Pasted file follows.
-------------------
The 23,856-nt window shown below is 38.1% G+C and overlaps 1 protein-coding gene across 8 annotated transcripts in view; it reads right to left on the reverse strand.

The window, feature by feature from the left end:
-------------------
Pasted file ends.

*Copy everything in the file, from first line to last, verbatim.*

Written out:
The 23,856-nt window shown below is 38.1% G+C and overlaps 1 protein-coding gene across 8 annotated transcripts in view; it reads right to left on the reverse strand.

The window, feature by feature from the left end: